Open Season Is Seen in Gene Editing of Animals
November 25, 2015
A calf, left, approximately the same age as the first two genetically modified calves to have their DNA edited so that they do not grow horns, right. Credit Jenn Ackerman for The New York Times
SIOUX CENTER, Iowa — Other than the few small luxuries afforded them, like private access to a large patch of grass, there was nothing to mark the two hornless dairy calves born last spring at a breeding facility here as early specimens in a new era of humanity’s dominion over nature.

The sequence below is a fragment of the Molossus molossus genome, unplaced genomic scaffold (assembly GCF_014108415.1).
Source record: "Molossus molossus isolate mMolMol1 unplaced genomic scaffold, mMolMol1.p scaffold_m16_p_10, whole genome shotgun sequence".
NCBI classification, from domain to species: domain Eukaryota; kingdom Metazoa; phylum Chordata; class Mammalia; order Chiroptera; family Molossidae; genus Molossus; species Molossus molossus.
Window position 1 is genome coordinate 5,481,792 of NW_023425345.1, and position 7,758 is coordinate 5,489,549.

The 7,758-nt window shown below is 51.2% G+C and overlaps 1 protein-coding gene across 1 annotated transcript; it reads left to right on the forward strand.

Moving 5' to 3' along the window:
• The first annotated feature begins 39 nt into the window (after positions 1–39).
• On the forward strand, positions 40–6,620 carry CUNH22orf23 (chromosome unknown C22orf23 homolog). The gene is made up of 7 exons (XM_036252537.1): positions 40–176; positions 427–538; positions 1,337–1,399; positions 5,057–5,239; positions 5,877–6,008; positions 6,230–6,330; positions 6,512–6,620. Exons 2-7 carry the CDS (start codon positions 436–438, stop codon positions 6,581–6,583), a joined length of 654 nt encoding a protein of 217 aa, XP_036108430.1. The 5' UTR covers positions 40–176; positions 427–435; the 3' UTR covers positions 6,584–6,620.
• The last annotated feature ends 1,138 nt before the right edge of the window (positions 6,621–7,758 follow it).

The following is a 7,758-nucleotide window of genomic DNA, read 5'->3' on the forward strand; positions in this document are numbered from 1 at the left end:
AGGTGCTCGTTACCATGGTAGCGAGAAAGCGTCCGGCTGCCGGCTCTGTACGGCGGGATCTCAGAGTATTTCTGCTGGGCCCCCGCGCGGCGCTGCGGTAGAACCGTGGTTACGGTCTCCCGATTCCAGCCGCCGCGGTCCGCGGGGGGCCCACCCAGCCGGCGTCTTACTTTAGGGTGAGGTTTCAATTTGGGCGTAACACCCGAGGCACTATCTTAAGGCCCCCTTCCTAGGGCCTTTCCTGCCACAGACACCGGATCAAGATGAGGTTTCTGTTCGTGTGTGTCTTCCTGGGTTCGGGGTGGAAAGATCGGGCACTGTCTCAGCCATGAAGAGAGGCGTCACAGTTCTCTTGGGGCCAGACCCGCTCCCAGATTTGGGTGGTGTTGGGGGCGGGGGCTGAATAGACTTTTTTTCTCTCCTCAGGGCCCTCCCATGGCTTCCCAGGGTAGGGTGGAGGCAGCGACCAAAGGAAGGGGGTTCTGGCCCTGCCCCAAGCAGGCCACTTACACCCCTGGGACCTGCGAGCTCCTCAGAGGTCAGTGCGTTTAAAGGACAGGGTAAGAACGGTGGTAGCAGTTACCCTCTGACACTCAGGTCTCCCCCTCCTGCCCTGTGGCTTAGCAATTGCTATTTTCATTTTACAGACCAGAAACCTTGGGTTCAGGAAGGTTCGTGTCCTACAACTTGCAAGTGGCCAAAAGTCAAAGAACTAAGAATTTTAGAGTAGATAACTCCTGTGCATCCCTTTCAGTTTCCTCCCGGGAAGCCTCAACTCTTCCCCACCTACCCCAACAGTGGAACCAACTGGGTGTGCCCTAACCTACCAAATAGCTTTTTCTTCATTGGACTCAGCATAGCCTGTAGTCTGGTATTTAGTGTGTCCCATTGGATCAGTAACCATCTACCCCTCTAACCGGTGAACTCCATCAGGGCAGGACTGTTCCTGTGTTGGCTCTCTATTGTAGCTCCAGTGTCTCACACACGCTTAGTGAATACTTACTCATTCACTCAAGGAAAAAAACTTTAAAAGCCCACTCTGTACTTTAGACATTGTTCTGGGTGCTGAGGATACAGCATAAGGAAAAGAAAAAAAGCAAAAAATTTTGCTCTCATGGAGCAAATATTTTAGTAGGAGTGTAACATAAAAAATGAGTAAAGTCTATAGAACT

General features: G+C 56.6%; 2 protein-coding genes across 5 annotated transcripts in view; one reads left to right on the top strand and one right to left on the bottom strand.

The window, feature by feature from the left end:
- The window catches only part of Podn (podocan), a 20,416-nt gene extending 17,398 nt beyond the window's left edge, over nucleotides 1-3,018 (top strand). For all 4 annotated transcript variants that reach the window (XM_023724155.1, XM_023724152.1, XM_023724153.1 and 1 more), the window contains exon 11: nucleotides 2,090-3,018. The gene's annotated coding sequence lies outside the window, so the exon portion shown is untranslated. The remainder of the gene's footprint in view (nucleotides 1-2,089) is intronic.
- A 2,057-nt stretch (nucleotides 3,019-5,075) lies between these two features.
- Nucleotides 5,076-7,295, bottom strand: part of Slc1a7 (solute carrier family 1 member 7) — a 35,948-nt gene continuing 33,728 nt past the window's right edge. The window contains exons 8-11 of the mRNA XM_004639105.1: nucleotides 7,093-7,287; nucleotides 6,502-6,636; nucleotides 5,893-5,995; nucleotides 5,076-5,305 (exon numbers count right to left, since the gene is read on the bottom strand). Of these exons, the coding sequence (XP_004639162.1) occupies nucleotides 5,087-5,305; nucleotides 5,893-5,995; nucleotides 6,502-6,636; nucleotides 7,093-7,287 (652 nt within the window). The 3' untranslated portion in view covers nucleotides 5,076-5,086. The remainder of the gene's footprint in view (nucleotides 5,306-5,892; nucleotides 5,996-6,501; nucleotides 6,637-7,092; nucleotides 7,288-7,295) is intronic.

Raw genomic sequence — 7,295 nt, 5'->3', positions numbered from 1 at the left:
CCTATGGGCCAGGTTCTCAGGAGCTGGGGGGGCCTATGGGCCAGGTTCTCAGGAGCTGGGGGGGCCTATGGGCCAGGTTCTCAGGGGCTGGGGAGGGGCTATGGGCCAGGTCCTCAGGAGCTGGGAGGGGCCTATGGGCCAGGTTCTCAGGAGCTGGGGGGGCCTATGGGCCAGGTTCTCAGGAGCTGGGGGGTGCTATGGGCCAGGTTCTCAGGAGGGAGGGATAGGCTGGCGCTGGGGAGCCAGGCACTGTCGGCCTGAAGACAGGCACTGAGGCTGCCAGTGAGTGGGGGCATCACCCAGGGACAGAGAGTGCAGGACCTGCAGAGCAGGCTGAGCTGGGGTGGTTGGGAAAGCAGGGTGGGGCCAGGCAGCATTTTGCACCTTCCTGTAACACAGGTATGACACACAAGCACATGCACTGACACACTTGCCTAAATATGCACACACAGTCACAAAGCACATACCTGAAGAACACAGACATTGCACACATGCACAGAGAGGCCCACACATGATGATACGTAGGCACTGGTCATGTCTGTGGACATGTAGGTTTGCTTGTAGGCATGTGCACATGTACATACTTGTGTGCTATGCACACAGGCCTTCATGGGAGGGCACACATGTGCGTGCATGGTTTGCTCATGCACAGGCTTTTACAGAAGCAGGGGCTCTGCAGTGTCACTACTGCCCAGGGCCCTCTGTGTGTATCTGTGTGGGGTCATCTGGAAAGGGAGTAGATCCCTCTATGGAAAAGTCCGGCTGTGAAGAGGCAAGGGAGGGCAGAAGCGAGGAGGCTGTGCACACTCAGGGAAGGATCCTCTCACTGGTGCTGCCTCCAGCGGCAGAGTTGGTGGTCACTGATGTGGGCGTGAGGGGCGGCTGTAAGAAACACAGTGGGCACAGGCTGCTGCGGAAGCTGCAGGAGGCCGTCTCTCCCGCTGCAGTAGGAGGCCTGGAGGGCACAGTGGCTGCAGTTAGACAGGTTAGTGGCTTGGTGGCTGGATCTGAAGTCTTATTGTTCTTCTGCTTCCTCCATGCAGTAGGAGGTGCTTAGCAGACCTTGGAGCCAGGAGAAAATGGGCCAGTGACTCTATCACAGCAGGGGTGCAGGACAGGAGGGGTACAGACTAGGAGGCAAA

But unlike a vast majority of their dairy brethren, these calves, both bulls, will never sprout horns. That means they will not need to undergo dehorning, routinely performed by farmers to prevent injuries and a procedure that the American Veterinary Medical Association says is “considered to be quite painful.”